In this video, Mark Crossfield discusses the perils of his chipping game as of late. He’s been struggling, and we all know how frustrating it can be to be having a rough go of it around the greens. It has us all wonder, “how do I improve my chipping?”
Let’s take it to the practice area.
In Crossfield’s dissection of his own chipping, he’s narrowed it down to a few areas of concern. He’s been concerned first, with the strike he’s been making with the ball. Crossfield, as he does in all areas of the game, believes in the value of the strike in a major way. He’s been noticing with his chipping, that his strike has not been efficient, leading to a loss in distance control.
That’s what he’s addressed in the “improve my chipping” video above.
When you are looking to improve your chipping, you must understand the two parts of the wedge. The parts of the club that will come in contact with the ground are the bounce of the wedge (the sole or bottom) or the leading edge (the point of the head at the bottom of the face). Understanding which part of the wedge you’re using during contact is important in knowing how to improve.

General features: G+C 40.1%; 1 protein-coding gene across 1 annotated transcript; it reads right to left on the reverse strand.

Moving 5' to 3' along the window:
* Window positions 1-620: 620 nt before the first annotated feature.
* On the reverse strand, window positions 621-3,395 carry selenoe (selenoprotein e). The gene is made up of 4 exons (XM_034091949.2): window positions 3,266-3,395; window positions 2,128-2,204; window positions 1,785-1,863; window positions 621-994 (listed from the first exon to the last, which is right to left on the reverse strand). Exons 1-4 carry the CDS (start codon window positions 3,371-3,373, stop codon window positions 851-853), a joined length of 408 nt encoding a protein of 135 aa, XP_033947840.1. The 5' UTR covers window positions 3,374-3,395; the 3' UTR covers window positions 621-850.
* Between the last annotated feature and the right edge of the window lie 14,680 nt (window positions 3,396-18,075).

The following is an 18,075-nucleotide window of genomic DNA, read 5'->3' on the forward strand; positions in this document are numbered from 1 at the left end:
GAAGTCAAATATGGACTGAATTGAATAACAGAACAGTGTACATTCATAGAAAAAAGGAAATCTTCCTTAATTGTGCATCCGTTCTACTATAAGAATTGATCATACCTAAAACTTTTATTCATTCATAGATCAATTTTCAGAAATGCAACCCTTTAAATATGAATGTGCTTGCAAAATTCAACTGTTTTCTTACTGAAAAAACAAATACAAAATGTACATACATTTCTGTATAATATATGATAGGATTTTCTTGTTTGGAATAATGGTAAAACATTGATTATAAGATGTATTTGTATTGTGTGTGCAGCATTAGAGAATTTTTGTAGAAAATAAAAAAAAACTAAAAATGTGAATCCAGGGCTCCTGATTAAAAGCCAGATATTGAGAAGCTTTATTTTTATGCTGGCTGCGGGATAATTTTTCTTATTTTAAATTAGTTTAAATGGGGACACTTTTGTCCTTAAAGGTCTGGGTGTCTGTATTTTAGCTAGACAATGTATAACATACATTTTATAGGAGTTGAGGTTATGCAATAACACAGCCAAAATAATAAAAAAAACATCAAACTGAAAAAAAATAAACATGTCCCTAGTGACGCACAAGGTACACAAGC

Crossfield stresses the need in using the bounce during the strike.
Also, when discussing why his chipping has gone south, he talks about the nature of his game. Crossfield, as a player, hits a lot of fairways off the tee. With that, he finds himself hitting a lot of greens from there. He doesn’t hit it close, which means he leaves birdies to be had, but he’s on the greens. This leads to a lack of situational work with his chipping. He’s not doing it on the course, and it’s having an effect on his chipping.
When looking back, Crossfield remembers the days of being a junior golfer. This was when his chipping was at its pinnacle. He remembers not being able to reach par-4s in two, therefore developing a wonderful chipping game, as he found himself chipping situationally on nearly every hole!
So when you’re looking to improve your chipping, seek ways to use the bounce of the club as opposed to the leading edge. And when you want to sharpen your abilities, create games, either with your playing partners, or yourself. Getting chipping work in a situational environment will help you improve your chipping.
Good luck and leave any comments below!